The waste hauling industry provides front-line soldiers for American manufacturers who make consumer products out of toxic materials. The manufacturing wastes are dangerous but, more importantly, the consumer products themselves are dangerous when they are discarded into a landfill or an incinerator. The job of the frontline troops is to overcome public resistance and get rid of the toxics any way they can. The manufacturers themselves provide the bulk of the army, the logistical support troops to keep the trucks rolling and the pumps pumping. But the waste haulers do the dirty work, finding ways to get rid of the toxics. In a future issue of HWN, we'll discuss the manufacturers and how they might be persuaded to stop using toxics, but now let's continue looking at the frontline forces--the waste industry.
The basic techniques used by the waste industry were developed by the Mafia. (See HWN #40.) This is not to say that the Mafia controls the whole waste industry, which it doesn't. But, by example, the Mafia has influenced the way many waste haulers do business. For example, the Mafia developed the "property rights system" in which garbage haulers divide up customers, refusing to compete with each other, thus reducing the uncertainties that competition would create, and making it possible for haulers to charge higher prices than a competitive system would allow. This is a form of illegal price fixing, and it has long been a common practice in the waste business. Waste Management, Inc., and BFI, the two firms that dominate the waste hauling industry, have both been convicted more than once on felony counts of price fixing, and today they stand accused in several courts of conspiracy to fix prices and reduce competition on a massive scale. (See HWN #34 and #66.)
In addition to bid rigging and price fixing, the Mafia gets its way by buying the allegiance of officials it needs to control. The waste hauling industry does the same.
Margate City (Florida) Commissioner Rick Schwartz testified in court (in exchange for immunity from prosecution) that he sold his vote on a 1979 city contract to Waste Management for $3,000.
John Horak, former manager of a Waste Management subsidiary was fined $25,000 and jailed for six months for bribing municipal officials in Fox Lake, a Chicago suburb. Under oath, Mr. Horak said the bribe was approved by James deBoer, president of Waste Management of Illinois, who is now himself under investigation.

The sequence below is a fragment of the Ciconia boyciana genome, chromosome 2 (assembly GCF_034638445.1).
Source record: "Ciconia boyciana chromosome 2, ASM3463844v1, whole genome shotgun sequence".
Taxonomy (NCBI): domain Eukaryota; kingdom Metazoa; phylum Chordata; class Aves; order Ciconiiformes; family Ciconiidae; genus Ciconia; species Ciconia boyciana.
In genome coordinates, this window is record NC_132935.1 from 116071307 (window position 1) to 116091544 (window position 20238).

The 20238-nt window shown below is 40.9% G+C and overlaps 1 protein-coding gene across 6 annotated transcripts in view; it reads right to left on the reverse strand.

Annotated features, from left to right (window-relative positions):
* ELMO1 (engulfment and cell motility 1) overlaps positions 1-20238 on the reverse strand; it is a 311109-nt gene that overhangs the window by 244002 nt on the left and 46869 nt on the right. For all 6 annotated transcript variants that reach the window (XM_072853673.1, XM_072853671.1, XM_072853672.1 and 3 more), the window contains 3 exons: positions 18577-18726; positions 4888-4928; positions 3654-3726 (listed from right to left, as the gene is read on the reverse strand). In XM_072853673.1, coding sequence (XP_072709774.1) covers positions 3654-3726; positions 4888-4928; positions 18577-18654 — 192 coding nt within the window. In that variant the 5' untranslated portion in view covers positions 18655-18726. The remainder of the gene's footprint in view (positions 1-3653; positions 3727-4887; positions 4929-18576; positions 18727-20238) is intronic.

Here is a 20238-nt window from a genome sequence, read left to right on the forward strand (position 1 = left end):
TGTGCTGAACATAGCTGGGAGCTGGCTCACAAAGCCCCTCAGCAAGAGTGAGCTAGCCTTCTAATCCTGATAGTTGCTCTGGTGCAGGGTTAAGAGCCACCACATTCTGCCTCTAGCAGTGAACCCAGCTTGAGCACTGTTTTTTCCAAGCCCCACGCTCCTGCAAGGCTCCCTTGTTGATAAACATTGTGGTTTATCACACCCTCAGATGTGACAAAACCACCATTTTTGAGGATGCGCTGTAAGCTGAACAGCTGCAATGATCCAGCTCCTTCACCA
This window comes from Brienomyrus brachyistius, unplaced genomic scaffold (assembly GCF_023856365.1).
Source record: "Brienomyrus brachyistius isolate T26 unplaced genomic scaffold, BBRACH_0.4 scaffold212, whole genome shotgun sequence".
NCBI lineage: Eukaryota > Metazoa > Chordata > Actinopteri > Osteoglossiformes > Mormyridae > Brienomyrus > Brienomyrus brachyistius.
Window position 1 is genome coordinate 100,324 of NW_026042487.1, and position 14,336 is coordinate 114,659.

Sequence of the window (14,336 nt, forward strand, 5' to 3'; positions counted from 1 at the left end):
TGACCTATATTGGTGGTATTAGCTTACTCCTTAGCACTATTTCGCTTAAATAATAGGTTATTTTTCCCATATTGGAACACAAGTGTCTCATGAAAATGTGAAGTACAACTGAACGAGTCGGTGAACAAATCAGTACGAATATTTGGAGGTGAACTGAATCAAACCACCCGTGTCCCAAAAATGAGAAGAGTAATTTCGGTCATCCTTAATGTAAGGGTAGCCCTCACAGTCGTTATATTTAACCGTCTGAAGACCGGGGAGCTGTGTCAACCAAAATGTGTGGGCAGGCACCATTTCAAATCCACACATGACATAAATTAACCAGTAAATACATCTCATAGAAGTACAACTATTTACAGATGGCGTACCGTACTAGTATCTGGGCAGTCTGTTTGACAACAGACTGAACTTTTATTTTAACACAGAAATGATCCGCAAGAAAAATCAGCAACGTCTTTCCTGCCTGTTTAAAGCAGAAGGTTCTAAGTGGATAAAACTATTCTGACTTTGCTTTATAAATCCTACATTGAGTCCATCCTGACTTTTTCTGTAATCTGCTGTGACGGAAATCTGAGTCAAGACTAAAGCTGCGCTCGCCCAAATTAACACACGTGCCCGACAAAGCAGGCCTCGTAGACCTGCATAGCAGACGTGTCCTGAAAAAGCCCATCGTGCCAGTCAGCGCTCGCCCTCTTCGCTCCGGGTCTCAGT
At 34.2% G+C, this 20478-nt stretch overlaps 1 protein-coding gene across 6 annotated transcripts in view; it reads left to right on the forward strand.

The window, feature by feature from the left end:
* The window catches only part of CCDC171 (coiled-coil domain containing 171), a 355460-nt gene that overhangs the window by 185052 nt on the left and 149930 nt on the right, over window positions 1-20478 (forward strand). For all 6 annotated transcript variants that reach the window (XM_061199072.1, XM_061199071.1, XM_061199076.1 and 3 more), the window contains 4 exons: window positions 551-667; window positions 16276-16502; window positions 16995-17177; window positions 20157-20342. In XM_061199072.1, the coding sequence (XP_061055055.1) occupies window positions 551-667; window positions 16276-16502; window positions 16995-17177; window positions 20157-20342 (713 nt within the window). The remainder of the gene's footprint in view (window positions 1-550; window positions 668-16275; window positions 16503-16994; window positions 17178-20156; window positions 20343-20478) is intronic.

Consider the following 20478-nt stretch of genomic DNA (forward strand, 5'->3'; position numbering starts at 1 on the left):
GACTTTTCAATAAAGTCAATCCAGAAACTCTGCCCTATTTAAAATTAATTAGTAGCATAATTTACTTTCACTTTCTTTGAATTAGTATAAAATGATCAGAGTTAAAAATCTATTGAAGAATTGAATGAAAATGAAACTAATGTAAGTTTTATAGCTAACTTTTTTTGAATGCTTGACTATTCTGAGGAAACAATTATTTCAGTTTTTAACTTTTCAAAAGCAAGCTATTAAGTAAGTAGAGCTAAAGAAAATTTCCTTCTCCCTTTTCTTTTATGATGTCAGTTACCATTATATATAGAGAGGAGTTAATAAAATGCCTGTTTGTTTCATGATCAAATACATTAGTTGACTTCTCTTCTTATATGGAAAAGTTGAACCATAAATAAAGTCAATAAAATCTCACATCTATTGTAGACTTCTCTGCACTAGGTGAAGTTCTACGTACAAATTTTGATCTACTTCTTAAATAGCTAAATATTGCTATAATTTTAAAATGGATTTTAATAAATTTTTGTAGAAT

Raymond Akers, a former Waste Management official bribed Chicago Alderman Clifford Kelley with $10,000 in 1986 to gain a site for a trash transfer station; Mr. Kelley and Mr. Akers are both in jail now.
Lewis Goodman, manager of United Sanitation Services, a Miami (Fla.) subsidiary of Waste Management bribed a city sanitation inspector to steer business to his company; Mr. Goodman was also convicted of price-fixing in 1986.
Much more subtle, and more legal, than cash bribes of local officials are two other common practices in the waste hauling industry: helping elected officials stay elected by fundraising on their behalf; and hiring local officials after a few years of loyal public service.
Florida newspapers report that Waste Management regularly holds fund-raising parties for local officials seeking reelection; in fact they say Waste Management lobbyist Bill Moffatt has held so many fundraisers he can't remember them all. Waste Management puts out about $1000 for food and drink and invites its corporate friends to attend. The corporate friends open their wallets on behalf of a candidate for local or state office; in the time it takes the guests to have a drink and write a check, the candidate collects $7,000 to $12,000 (thus providing 5 to 15% of their campaign chest) and Waste Management has strengthened its connections to the local political structure. No laws have been broken.